KATHMANDU: Government officials, diplomats and ordinary people gathered at the remains of a fallen iconic tower in the Nepal Capital on Sunday to mark the anniversary of a devastating earthquake that killed thousands and injured many more in the Himalayan nation.
Prime Minister Khadga Prasad Oli laid a wreath at the ruins of the Dharahara tower in the heart of Kathmandu. The structure collapsed on April 25 last year, killing 132 people.
"I lost a friend who was working at the top of the tower on that day. I hope he and others are in a good a place," said Ram Shrestha. He said that he had just stepped out a few minutes before the earthquake to go shopping and survived.
Madhav Neupane, who runs a shop near the tower, witness its collapse. He returned on Sunday with a bouquet of flowers and candles.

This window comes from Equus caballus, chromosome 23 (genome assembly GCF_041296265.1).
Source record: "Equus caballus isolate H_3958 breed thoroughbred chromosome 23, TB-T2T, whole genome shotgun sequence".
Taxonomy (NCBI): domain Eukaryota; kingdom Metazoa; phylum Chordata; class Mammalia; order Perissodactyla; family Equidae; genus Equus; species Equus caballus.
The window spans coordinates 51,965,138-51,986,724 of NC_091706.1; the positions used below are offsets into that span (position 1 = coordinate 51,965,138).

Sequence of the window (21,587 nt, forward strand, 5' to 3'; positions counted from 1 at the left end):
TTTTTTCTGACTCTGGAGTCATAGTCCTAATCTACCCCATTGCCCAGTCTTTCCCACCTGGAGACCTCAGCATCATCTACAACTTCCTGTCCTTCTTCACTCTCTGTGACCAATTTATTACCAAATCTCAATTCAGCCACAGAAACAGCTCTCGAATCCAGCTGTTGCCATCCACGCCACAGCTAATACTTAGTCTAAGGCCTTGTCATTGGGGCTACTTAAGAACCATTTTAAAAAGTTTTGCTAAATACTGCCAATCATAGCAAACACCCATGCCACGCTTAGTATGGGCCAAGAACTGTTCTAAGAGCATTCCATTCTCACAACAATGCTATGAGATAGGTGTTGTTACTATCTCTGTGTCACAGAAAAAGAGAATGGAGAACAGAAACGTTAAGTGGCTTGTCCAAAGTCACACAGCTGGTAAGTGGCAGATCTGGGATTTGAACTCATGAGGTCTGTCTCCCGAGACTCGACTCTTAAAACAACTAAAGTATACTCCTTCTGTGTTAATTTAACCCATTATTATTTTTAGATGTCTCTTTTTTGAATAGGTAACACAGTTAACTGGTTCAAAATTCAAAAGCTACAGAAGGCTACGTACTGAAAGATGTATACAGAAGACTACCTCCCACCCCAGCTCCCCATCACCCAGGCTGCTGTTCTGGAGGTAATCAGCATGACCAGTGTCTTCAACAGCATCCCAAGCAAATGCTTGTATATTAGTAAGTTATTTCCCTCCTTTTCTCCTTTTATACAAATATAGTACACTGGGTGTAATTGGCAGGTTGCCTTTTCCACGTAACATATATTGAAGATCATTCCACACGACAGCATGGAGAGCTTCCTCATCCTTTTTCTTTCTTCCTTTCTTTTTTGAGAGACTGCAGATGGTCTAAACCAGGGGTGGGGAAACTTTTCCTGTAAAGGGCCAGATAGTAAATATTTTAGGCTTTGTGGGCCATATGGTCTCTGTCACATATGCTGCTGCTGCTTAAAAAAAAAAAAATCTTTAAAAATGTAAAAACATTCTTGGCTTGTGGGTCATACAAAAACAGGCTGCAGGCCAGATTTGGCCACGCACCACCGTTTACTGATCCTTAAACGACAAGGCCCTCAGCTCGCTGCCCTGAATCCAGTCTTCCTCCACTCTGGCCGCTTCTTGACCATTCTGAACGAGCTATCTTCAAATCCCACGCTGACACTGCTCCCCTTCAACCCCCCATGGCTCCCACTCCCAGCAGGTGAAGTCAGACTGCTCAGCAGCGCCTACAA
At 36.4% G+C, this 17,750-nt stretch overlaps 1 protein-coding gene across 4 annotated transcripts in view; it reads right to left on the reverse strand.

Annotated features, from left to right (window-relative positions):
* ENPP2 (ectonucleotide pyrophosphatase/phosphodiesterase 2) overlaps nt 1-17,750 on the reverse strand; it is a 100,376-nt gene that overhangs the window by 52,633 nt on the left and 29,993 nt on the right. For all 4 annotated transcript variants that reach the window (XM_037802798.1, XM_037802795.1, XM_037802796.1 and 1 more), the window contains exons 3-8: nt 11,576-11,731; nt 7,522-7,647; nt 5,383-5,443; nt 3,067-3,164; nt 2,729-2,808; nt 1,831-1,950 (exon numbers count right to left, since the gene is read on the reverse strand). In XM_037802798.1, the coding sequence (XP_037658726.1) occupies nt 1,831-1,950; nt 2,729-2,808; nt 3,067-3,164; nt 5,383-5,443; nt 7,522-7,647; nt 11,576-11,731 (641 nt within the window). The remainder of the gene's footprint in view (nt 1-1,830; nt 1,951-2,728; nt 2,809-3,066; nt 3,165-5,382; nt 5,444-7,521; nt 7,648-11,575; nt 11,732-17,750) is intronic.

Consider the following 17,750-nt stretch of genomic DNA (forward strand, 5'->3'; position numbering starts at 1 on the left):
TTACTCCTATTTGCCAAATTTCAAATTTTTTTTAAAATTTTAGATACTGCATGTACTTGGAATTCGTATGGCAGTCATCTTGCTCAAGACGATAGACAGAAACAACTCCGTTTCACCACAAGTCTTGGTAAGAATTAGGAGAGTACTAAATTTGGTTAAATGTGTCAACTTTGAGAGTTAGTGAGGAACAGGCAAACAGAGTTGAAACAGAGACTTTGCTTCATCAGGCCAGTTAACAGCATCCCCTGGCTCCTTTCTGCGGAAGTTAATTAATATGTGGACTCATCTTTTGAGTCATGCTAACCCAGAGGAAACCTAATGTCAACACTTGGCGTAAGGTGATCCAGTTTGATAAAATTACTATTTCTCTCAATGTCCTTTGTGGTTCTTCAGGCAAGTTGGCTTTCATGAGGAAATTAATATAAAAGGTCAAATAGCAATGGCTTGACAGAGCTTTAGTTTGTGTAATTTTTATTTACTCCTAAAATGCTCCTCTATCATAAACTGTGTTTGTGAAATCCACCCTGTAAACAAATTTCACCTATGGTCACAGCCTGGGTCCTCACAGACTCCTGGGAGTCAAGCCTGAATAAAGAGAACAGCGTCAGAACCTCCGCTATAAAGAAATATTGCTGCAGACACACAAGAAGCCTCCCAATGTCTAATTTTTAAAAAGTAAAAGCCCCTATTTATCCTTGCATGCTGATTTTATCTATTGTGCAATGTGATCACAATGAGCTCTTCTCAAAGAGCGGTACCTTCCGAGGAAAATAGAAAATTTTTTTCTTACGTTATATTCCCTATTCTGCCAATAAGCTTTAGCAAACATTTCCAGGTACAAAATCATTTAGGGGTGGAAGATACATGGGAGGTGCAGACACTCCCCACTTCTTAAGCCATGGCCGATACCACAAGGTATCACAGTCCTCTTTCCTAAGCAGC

"There were many people killed here on that day. I will never be able to forget that day," said Neupane.
Buddhist monks also gathered at the Kathmandu Durbar Square to pray for nearly 9,000 people killed in the earthquake and aftershocks.
Nepal is under criticism for the slow reconstruction of the nearly 1 million houses despite foreign donors already pledging $4.1 billion in aid.
Millions of people remain homeless.
A small group of about 20 protesters dressed in black took to the streets, chanting slogans criticizing the slow pace of rebuilding. Police quickly removed their banner but allowed them to shout anti-government statements.